Induction of growth arrest and polycomb gene expression by reversine allows C2C12 cells to be reprogrammed to various differentiated cell types

Sze Wan Shan, Mei Kuen Tang, Pak Ham Chow, Miguel Maroto, Dong Qing Cai, Kenneth K. H. Lee

    Research output: Contribution to journalArticlepeer-review

    21 Citations (Scopus)

    Abstract

    Reversine is a small, cell permeable synthetic chemical that has the ability to reprogram C2C12 myogenic cells to become various differentiated cell types. However, we still do not know how reversine works or the genes and proteins involved. Hence, we have used comparative proteomic techniques to address this issue. We have identified several proteins that were associated with cell cycle progression which were downregulated by reversine. Simultaneously, there were proteins associated with the induction of growth arrest that were upregulated. Consequently, we investigated the effects of reversine on C2C12 cell growth and established that it inhibited cell growth. Reversine had little affects on cell survival. We also investigated whether expressions of the polycomb genes, polycomb repressive complex 1 (PHC1) and Ezh2, were affected by reversine. Polycomb group genes are normally involved in chromatin based gene silencing. We found that PHC1 and Ezh2 expressions were enhanced by reversine and that it correlated with the inhibition of muscle specific transcriptional factor genes, myogenin, MyoD, and Myf5. Therefore, we believe that reversine is able to reprogram C2C12 cells to various differentiated cell types by inducing cell growth arrest, and promoting PHC1 and Ezh2 expressions.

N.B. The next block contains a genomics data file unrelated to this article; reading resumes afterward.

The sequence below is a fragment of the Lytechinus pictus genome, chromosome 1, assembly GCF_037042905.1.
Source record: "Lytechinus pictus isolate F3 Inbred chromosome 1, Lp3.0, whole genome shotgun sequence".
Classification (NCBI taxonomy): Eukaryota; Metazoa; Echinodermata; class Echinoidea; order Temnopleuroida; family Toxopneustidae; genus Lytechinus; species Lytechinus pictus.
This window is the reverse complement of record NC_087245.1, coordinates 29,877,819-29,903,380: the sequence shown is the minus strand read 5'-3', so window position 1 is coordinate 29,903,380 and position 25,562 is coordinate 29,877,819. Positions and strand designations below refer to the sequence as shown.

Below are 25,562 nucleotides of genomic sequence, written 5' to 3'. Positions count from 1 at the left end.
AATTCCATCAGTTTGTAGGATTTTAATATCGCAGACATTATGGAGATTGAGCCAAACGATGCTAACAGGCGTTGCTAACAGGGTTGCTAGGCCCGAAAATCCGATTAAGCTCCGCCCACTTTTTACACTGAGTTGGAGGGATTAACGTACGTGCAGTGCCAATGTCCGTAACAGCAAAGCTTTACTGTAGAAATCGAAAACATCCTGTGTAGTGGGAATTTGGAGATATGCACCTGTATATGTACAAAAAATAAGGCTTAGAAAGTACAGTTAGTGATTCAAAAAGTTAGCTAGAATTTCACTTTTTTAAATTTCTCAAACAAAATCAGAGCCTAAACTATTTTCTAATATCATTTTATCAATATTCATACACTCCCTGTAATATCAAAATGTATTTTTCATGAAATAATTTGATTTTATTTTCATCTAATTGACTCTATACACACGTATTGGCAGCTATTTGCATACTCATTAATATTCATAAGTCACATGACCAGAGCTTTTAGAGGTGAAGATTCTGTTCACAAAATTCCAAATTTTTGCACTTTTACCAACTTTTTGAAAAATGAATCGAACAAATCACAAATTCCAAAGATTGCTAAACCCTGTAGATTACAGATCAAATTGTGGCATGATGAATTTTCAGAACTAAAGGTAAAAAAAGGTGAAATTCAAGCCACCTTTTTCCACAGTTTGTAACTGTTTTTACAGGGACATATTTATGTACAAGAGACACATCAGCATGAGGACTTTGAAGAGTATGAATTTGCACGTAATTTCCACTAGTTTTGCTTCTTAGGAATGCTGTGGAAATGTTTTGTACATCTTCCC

Original languageEnglish
    Pages (from-to)4303-4316
    Number of pages14
    JournalProteomics
    Volume7
    Issue number23
    DOIs
    Publication statusPublished - Dec 2007

    Keywords

    • C2C12 cells
    • Growth arrest
    • Reversine
    • Transdifferentiation
    • Skeletal muscle differntiation
    • Multipotent stem cells
    • In vitro
    • Identification
    • Calreticulin
    • Withdrawal
    • Cycle
    • P53

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